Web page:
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    #7

    Re: as is known or as IT is known

    Dear philo2009,

    Thank you for such a detailed explanation. Frankly speaking, I've never known 'as' to be a relative pronoun, and this fact clears it all up. Live and learn! And it's great! Thanks a million!

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    #8

    Re: as is known or as IT is known


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    #9

    Re: as is known or as IT is known

    Please explan why 1 is commonly used but not 2b. Is 2b a correct sentence? Thanks.

    1. As shown in the picture, the Earth is bigger than the Moon.
    2a. As is well known in the literature, the Earth is bigger than the Moon.
    2b. As well known in the literature, the Earth is bigger than the Moon.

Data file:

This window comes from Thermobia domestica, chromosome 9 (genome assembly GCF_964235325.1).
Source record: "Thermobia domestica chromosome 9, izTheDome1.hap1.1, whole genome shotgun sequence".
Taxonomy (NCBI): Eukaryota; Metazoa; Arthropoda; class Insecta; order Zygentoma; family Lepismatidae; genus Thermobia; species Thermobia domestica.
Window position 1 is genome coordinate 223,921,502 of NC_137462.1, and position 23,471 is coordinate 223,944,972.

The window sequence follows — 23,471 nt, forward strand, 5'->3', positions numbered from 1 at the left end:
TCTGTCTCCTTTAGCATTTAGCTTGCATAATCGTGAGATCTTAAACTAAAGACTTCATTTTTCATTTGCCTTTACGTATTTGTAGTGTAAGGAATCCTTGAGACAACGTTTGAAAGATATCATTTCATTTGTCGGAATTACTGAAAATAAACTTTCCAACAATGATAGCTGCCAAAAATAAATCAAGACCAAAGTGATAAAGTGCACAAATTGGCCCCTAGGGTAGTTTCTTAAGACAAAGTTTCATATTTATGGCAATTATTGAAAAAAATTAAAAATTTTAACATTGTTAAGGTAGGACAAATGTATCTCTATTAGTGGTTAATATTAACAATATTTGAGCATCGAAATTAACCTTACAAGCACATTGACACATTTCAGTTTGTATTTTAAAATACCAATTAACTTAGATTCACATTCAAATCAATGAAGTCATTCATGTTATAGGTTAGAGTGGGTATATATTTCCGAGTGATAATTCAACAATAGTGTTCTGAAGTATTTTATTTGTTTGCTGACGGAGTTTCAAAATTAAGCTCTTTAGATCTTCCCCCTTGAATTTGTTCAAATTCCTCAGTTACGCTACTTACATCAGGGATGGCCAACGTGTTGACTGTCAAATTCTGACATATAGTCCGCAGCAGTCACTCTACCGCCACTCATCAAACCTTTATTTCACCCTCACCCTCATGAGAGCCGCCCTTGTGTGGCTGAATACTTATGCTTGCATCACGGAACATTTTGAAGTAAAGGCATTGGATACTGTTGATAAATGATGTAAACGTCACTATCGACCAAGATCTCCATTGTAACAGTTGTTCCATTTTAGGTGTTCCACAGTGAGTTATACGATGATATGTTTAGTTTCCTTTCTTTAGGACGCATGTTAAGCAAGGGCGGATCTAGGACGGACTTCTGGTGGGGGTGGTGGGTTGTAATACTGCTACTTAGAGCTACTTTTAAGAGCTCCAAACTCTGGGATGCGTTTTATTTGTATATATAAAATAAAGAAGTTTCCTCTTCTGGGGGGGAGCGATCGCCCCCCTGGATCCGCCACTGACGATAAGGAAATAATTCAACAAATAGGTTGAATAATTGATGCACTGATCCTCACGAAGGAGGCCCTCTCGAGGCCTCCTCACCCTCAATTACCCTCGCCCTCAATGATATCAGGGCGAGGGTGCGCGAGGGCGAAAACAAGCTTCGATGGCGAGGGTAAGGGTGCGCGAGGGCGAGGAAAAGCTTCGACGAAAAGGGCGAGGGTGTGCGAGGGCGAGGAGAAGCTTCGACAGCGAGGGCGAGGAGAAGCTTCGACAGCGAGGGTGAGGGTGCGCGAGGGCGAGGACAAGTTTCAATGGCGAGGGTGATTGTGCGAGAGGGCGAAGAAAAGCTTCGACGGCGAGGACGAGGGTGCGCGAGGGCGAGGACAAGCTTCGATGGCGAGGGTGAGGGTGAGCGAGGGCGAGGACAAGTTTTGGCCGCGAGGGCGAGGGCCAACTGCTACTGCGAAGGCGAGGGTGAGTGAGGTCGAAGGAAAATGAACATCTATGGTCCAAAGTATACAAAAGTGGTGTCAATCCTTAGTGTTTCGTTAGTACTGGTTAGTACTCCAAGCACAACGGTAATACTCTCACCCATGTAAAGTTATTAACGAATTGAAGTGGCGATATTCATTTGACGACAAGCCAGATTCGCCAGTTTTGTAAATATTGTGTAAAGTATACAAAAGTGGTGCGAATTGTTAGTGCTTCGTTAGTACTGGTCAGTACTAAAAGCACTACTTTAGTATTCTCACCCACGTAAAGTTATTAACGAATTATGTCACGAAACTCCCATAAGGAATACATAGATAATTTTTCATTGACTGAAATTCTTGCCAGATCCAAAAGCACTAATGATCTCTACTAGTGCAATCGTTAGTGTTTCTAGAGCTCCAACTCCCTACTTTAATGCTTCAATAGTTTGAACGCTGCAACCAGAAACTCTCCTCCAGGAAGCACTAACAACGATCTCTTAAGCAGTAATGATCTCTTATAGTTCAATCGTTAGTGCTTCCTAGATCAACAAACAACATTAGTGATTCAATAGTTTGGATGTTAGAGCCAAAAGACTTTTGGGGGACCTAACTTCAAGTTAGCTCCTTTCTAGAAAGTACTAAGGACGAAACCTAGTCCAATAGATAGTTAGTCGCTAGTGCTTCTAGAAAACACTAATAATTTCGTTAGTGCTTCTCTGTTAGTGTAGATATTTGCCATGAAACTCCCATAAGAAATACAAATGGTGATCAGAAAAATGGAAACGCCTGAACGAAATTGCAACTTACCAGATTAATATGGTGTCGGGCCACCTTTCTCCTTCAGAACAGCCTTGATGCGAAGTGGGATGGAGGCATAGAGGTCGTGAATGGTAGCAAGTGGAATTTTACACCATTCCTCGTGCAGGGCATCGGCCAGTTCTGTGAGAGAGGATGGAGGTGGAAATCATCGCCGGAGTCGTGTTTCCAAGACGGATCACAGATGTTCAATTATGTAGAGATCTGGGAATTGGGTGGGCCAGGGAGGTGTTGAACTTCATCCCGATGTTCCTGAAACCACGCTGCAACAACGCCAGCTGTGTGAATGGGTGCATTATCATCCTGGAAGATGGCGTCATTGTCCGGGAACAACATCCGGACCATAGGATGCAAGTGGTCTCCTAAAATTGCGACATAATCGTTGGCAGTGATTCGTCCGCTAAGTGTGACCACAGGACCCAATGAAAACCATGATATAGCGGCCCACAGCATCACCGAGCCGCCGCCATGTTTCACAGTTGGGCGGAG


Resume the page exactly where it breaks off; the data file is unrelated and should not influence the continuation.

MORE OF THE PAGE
Quote Originally Posted by philo2009 View Post
    (N.B. Your examples have been labelled and slightly edited for naturalness.)

    As others have pointed out, of your cited examples only the a-forms are acceptable. The reason lies in a fundamental grammatical difference between two forms of the word 'as', which can function both as a (sentential) relative pronoun (e.g. 1a ) and as a subordinating conjunction (e.g. 2a).

    The former, as a pronoun, serves a nominal role within its clause, standing here as the subject of the verb phrase 'is known'. As the latter, of course, 'as' can have a variety of meanings relating to time, manner and cause but in each case simply links two clauses.

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    #10

    Re: as is known or as IT is known

    Quote Originally Posted by Roger2012 View Post
    Please explan why 1 is commonly used but not 2b. Is 2b a correct sentence? Thanks.

    1. As shown in the picture, the Earth is bigger than the Moon.
    2a. As is well known in the literature, the Earth is bigger than the Moon.
    2b. As well known in the literature, the Earth is bigger than the Moon.
    1 is a commonly allowed ellipsis of 'As IS shown...'. 2b, however, would not be considered acceptable.